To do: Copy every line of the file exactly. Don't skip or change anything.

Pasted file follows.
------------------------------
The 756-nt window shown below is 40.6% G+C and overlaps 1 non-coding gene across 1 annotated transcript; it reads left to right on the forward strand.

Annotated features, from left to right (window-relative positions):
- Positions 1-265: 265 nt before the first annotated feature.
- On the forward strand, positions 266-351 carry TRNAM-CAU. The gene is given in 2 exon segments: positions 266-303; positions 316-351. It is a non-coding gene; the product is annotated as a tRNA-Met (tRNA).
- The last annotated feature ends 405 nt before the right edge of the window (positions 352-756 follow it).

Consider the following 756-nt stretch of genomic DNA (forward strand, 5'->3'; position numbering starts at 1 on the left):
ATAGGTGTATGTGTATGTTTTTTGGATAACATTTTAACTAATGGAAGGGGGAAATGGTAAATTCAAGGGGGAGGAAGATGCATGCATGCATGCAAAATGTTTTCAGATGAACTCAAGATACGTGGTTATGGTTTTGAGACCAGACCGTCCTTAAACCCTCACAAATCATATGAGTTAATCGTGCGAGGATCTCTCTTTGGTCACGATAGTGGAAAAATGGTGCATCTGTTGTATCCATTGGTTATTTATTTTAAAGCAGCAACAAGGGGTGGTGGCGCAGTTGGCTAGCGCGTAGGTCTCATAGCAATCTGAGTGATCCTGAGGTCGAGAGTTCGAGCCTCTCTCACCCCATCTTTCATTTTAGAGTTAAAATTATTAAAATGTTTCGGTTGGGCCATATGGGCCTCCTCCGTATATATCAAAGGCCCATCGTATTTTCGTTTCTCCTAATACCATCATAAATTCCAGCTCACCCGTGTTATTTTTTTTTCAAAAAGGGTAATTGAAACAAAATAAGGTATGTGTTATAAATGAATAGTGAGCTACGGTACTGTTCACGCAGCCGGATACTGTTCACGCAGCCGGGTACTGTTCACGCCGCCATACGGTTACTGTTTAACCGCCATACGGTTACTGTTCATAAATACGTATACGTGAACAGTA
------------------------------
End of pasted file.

The 756-nt window shown below is 40.6% G+C and overlaps 1 non-coding gene across 1 annotated transcript; it reads left to right on the forward strand.

Annotated features, from left to right (window-relative positions):
- Positions 1-265: 265 nt before the first annotated feature.
- On the forward strand, positions 266-351 carry TRNAM-CAU. The gene is given in 2 exon segments: positions 266-303; positions 316-351. It is a non-coding gene; the product is annotated as a tRNA-Met (tRNA).
- The last annotated feature ends 405 nt before the right edge of the window (positions 352-756 follow it).

Consider the following 756-nt stretch of genomic DNA (forward strand, 5'->3'; position numbering starts at 1 on the left):
ATAGGTGTATGTGTATGTTTTTTGGATAACATTTTAACTAATGGAAGGGGGAAATGGTAAATTCAAGGGGGAGGAAGATGCATGCATGCATGCAAAATGTTTTCAGATGAACTCAAGATACGTGGTTATGGTTTTGAGACCAGACCGTCCTTAAACCCTCACAAATCATATGAGTTAATCGTGCGAGGATCTCTCTTTGGTCACGATAGTGGAAAAATGGTGCATCTGTTGTATCCATTGGTTATTTATTTTAAAGCAGCAACAAGGGGTGGTGGCGCAGTTGGCTAGCGCGTAGGTCTCATAGCAATCTGAGTGATCCTGAGGTCGAGAGTTCGAGCCTCTCTCACCCCATCTTTCATTTTAGAGTTAAAATTATTAAAATGTTTCGGTTGGGCCATATGGGCCTCCTCCGTATATATCAAAGGCCCATCGTATTTTCGTTTCTCCTAATACCATCATAAATTCCAGCTCACCCGTGTTATTTTTTTTTCAAAAAGGGTAATTGAAACAAAATAAGGTATGTGTTATAAATGAATAGTGAGCTACGGTACTGTTCACGCAGCCGGATACTGTTCACGCAGCCGGGTACTGTTCACGCCGCCATACGGTTACTGTTTAACCGCCATACGGTTACTGTTCATAAATACGTATACGTGAACAGTA